Person of the Year

Once again, TIME Magazine presents me with a great conundrum, and this year it's harder than most: the blogosphere is lobbying heavily for Malala Yousafzai as Person of the Year. Yousafzai is a brave, intelligent girl whom I admire more than I can say... but I don't think she should be Person of the Year.

This ought to win me friends.

Yousafzai, of course, is the 15-year-old Pakistani girl who openly wrote that, gee, girls are human too and deserve an education. While in Western culture some people still argue that we don't need no book-learnin', she defied a rigidly patriarchal Eastern culture to insist that she did not require a penis in order to read, and she was rewarded with a bullet to the head - which she survived.

Yes, she deserves accolades (and, one hopes, the opportunity for a college degree she desires). But that's not what Person of the Year is supposed to be about.

Person of the Year is supposed to recognize that person who has most changed the world in the past year. It is not an honor, or an acknowledgement of worthiness, as the magazine has stated many times; in multiple cases it has been the opposite. For every Charles Lindbergh and Mahatma Gandhi, there was an Adolf Hitler or Joseph Stalin (twice). It is often a president or a monarch, but not always an American one; the superpower is not all it's cracked up to be.

And then there's the weaselly choice: a group of people. That started in 1950 with "The American Fighting Man," during the kickoff to the Korean War, and again the soldiers in 2003. Also honored have been "American scientists," baby boomers, "Middle Americans," American women (that's a pretty vague category), "the peacemakers" (represented by Arafat, Rabin, Mandela and de Klerk), whistleblowers in corporate America circa 2002, good Samaritans like Bono and Bill Gates, the protesters of 2011 and even inanimate objects: The Computer (1982) and The Endangered Earth (1988).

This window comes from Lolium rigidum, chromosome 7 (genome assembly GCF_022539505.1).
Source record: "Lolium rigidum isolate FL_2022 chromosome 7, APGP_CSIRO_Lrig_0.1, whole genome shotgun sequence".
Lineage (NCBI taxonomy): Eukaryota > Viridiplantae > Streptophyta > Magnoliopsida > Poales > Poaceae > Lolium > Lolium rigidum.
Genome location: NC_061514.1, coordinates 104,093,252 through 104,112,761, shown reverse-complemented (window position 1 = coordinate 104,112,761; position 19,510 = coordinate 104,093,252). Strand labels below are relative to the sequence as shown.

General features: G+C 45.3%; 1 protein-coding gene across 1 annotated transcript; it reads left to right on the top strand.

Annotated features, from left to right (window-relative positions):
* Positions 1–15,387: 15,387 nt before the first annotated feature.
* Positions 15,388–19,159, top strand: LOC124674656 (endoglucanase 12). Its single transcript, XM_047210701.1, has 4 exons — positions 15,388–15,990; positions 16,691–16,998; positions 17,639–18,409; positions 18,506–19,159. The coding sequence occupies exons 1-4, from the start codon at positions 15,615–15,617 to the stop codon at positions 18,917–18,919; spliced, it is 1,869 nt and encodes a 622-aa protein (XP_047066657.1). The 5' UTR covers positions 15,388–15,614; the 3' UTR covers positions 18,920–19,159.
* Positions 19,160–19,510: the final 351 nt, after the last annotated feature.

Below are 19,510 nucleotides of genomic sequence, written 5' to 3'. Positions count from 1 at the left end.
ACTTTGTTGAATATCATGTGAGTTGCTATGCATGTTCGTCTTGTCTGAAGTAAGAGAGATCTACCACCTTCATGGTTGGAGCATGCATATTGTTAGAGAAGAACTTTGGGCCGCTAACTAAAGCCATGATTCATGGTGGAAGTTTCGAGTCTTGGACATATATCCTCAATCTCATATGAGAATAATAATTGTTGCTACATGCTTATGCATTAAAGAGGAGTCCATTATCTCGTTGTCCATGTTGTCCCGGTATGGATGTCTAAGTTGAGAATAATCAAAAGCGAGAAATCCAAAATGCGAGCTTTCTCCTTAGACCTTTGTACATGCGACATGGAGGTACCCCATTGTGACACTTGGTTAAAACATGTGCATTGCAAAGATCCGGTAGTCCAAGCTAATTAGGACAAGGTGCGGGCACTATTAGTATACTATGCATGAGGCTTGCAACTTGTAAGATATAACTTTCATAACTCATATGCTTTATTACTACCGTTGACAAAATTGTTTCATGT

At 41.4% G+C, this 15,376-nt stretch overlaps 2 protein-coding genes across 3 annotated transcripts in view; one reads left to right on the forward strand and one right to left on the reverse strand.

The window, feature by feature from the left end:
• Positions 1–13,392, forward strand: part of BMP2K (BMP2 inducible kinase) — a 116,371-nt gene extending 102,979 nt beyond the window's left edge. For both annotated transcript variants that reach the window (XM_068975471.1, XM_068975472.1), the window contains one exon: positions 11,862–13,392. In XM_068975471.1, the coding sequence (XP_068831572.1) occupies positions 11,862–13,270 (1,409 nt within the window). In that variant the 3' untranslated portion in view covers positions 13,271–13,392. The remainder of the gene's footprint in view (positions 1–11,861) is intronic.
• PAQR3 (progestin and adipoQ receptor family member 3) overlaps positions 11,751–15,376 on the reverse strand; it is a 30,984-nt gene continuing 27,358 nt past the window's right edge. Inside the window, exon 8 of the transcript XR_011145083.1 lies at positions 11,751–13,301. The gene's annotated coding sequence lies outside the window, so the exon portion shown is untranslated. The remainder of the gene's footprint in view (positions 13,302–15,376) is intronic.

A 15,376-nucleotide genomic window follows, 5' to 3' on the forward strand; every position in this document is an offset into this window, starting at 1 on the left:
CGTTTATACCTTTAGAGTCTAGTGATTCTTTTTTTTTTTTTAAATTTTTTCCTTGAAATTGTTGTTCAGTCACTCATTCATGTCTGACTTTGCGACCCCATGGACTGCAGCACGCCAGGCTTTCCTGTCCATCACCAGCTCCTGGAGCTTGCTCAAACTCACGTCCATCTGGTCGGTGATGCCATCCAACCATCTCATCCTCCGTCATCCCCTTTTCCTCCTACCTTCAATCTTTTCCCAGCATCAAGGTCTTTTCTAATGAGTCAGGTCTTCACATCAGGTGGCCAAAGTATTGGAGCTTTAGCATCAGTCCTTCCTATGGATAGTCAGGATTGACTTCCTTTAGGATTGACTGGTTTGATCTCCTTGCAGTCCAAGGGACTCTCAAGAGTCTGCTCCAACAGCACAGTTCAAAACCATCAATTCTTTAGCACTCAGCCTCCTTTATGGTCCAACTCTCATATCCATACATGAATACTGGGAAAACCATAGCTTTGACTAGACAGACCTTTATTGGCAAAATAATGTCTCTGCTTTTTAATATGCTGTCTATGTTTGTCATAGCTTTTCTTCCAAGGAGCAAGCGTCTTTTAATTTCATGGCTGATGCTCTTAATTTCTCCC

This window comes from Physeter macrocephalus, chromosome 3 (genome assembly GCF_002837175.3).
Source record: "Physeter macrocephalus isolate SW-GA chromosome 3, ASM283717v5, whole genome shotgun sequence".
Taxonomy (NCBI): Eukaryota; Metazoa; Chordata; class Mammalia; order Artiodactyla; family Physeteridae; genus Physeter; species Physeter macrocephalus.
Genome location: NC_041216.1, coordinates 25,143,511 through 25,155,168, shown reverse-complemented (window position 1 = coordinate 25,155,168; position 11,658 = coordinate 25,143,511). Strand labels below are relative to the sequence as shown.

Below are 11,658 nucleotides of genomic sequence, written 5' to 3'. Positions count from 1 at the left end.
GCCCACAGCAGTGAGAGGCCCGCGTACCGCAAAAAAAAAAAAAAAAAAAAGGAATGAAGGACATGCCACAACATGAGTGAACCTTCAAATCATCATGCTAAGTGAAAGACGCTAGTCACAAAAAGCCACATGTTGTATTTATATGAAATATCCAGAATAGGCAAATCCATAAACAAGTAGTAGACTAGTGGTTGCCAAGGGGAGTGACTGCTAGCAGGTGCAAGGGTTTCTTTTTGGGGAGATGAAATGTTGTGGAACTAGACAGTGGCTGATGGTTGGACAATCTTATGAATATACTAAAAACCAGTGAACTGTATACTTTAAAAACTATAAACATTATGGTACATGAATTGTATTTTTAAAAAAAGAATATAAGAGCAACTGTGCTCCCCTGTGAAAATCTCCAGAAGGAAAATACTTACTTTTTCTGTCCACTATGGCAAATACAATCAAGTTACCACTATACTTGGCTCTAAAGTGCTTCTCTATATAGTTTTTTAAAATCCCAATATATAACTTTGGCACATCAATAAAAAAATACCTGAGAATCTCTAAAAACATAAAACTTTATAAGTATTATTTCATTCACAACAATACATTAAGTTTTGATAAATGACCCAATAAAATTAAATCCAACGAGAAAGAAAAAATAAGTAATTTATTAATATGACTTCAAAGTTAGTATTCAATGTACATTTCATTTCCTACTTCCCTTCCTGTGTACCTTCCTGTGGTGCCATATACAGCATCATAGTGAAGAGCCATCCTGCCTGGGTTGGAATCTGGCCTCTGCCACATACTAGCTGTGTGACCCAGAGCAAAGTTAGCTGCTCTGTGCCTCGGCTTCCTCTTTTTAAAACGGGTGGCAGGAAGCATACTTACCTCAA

The silliest? "You." Yes, you. You've been Person of the Year. In 2006, they honored personal content creators on the web, meaning, um, everybody. Congrats.

Person of the Year has changed much since it began in 1927. Every U.S. president ends up on the list at least once - F.D.R. three times. Some things have changed; it's more America-centric, with only Vladimir Putin as a non-U.S.-based Person since Pope John Paul II in 1994. Also, we now call it Person of the Year, as a 1999 acknowledgement that women are people too. I'm sure Yousafzai appreciates that.

But as I insist every year, the meaning behind the award has degraded much too far into another meaningless accolade when it goes for the safe, easy honors celebrating whoever America likes today. Gone is the spine TIME showed in 1979 when it named the Ayatollah Khomeini, and while Albert Einstein was undoubtedly one of the great influences of the 20th century, it would not repeat its previous bravery in naming Adolf Hitler. Can anyone argue that Hitler did not change the face of the previous century more than any single human being?